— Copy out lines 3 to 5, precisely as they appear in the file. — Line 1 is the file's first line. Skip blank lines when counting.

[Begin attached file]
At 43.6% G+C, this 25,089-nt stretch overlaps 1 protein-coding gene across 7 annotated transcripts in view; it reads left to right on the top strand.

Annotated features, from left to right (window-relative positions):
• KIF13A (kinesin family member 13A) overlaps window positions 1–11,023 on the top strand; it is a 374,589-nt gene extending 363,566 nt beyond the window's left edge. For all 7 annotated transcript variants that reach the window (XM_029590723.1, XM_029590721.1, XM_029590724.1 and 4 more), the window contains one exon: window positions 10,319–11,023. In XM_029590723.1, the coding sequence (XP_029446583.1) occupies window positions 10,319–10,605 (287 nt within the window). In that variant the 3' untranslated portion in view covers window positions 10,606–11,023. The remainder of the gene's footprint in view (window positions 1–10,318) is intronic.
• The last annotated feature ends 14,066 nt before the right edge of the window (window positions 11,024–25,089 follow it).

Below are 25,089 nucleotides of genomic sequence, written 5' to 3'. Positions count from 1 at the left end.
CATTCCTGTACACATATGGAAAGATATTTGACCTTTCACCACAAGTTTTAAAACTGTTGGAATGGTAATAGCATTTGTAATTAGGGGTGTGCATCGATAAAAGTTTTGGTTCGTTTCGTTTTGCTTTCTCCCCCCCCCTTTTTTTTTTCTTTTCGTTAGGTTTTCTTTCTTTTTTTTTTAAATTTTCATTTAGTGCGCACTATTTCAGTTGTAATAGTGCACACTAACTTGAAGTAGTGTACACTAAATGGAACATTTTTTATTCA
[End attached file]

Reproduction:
• KIF13A (kinesin family member 13A) overlaps window positions 1–11,023 on the top strand; it is a 374,589-nt gene extending 363,566 nt beyond the window's left edge. For all 7 annotated transcript variants that reach the window (XM_029590723.1, XM_029590721.1, XM_029590724.1 and 4 more), the window contains one exon: window positions 10,319–11,023. In XM_029590723.1, the coding sequence (XP_029446583.1) occupies window positions 10,319–10,605 (287 nt within the window). In that variant the 3' untranslated portion in view covers window positions 10,606–11,023. The remainder of the gene's footprint in view (window positions 1–10,318) is intronic.
• The last annotated feature ends 14,066 nt before the right edge of the window (window positions 11,024–25,089 follow it).

Below are 25,089 nucleotides of genomic sequence, written 5' to 3'. Positions count from 1 at the left end.